Ralph DeBerardinis, MD, PhD, earned a B.S. in biology from St. Joseph’s University and M.D. and Ph.D. degrees from the University of Pennsylvania. He was the first trainee in the combined residency program in pediatrics and medical genetics at The Children’s Hospital of Philadelphia and received several awards for teaching and clinical care. He ultimately achieved board certification in pediatrics, medical genetics and clinical biochemical genetics. Dr. DeBerardinis performed postdoctoral research in Craig Thompson’s laboratory in the Penn Cancer Center from 2004 to 2007. He joined the faculty of the University of Texas Southwestern Medical Center in 2008 and joined the Children’s Medical Center Research Institute at UT Southwestern (CRI) shortly after its founding in 2012. Dr. DeBerardinis serves as chief of Pediatric Genetics and Metabolism at UT Southwestern and director of the Genetic and Metabolic Disease Program in the CRI. His laboratory is interested in the role of altered metabolic states in human diseases, particularly pediatric inborn errors of metabolism and cancer.

Aris N. Economides, PhD

Regeneron Pharmaceuticals

Dr. Aris N. Economides received his Ph.D. in Biochemistry from Michigan State University in 1992, and promptly joined Regeneron Pharmaceuticals.  He currently holds the position of Vice President, leading two groups:  Genome Engineering Technologies, and Skeletal Diseases Therapeutic Focus Area.  In addition, he is a co-founder of Regeneron Genetics Center (RGC), where he is also Head of Functional Modeling.  Dr. Economides co-invented Cytokine Traps, VelociGene®, and VelocImmune®, all part of an integrated methodology for target discovery, validation, and the generation of biologic drugs such as the IL1 and VEGF traps, as well as therapeutic antibodies.  As part of his involvement with the RGC, Dr. Economides has been working to elucidate the molecular pathophysiology of Mendelian disorders.  A recent example is his work in Fibrodysplasia Ossificans Progressiva, where he and his team discovered a novel mechanism that explains important aspects of FOP’s pathophysiology and pinpoints a new potential route to therapy.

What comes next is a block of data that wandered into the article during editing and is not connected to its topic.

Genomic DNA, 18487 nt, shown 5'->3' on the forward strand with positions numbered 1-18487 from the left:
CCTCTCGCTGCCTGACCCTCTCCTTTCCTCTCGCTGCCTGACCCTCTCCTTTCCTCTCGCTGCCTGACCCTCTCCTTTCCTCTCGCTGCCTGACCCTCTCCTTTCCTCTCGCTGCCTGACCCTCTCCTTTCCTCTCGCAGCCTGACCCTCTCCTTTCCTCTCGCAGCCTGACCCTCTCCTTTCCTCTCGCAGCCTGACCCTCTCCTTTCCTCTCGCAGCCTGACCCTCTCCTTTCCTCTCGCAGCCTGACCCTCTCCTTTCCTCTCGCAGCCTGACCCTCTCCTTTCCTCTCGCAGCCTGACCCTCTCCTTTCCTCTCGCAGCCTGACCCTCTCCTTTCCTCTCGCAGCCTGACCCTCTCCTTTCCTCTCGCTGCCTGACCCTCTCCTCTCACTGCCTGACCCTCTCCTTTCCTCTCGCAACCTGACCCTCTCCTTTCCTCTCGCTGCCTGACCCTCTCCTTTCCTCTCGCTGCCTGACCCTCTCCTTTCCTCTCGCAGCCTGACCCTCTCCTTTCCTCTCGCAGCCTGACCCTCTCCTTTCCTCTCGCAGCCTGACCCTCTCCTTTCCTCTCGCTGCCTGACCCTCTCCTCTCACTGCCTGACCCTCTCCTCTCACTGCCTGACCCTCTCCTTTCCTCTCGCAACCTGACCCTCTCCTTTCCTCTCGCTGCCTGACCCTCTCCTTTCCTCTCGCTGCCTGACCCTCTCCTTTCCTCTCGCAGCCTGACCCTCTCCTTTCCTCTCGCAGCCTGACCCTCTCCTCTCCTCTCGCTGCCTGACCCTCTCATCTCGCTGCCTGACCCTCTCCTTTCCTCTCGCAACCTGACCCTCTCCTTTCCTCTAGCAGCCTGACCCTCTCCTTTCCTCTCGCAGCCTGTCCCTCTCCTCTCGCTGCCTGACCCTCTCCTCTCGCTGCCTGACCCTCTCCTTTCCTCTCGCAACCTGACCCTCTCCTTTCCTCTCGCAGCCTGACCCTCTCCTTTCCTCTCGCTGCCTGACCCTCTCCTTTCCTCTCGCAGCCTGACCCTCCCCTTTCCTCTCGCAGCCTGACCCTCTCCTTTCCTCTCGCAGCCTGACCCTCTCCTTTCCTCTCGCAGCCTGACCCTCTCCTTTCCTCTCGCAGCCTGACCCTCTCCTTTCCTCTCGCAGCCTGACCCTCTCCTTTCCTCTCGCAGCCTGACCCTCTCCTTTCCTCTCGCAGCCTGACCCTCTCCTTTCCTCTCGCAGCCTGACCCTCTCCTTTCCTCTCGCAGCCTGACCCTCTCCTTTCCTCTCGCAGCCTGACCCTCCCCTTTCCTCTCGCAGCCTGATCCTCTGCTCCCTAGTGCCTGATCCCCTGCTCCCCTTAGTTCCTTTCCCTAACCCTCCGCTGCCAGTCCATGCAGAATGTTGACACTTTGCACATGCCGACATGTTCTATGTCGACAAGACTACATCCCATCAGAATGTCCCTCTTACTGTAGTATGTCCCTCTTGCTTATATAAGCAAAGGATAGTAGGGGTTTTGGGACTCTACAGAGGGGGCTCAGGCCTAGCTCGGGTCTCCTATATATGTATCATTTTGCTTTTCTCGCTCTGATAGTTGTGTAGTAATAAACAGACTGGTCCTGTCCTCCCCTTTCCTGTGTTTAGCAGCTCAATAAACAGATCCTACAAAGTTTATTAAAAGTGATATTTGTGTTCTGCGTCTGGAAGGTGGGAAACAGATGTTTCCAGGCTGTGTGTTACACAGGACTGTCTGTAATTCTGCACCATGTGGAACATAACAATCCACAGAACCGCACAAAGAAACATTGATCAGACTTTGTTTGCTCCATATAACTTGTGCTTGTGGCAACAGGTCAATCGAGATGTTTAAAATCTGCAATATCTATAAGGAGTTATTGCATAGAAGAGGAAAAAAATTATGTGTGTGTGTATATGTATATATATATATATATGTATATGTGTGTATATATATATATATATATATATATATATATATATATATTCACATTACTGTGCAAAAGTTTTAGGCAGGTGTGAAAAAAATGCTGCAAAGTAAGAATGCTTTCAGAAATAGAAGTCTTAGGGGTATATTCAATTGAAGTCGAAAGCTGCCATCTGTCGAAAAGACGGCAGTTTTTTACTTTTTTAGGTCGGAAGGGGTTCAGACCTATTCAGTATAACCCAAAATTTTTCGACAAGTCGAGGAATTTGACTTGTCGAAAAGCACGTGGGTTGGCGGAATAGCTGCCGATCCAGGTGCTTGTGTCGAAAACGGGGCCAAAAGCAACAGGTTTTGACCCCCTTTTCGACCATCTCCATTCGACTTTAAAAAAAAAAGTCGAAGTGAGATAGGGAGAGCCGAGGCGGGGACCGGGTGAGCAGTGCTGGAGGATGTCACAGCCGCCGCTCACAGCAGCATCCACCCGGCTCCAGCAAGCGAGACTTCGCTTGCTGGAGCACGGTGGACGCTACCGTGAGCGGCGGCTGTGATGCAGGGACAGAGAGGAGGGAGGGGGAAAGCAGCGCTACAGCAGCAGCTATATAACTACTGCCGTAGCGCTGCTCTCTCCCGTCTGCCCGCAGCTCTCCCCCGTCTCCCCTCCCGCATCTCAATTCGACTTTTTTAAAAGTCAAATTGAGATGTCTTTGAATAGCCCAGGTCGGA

David R FitzPatrick MD, FRCP, FRCPath

University of Edinburgh

David FitzPatrick is an academic paediatric geneticist based in at the MRC Human Genetics Unit at the University of Edinburgh.  He leads a lab-based research group focused on understanding the genetic basis of developmental disorder and is joint head of the Disease Mechanisms Section.  He is a graduate of the University of Edinburgh Medical School and trained in paediatrics and clinical genetics the Royal Hospitals for Sick Children in Edinburgh, Bristol and Glasgow.  He was a Wellcome Trust Clinical Training Fellow at the University of Glasgow and subsequently a Howard Hughes Clinical Research Training Fellow with Professor David Valle at Johns Hopkins Hospital in Baltimore.  He returned to Edinburgh as a consultant in Clinical Genetics in 1994 and moved to the MRC Human GU in March 2000.

He has a long-standing research interest in the genetic causes of severe developmental disorders.  In particular he has worked on finding disease loci for major eye malformations: identifying the major cause as heterozygous, de novo, loss-of-function mutations in SOX2.  Whole exome sequencing has enabled the identification of several novel loci such as YAP1 and MAB21L2 for severe bilateral coloboma.  David FitzPatrick is also one of the leads on the large-scale, UK-wide, trio-based exome sequencing project Deciphering Developmental Disorders (DDD).  This project has collected biological samples and phenotypic data on 14,000 probands with developmental disorders (10,000 with sample from both parents).  His specific interest within DDD is the development of the DDG2P reporting pipeline and the identification of discriminative phenotypic patterns that can predict particular disease genes.

A common theme of this work is the requirement for innovative uses of genetic technologies to identify and validate causative mutations affecting the structure or regulation of individual genes.

Elodie Ghedin, PhD

New York University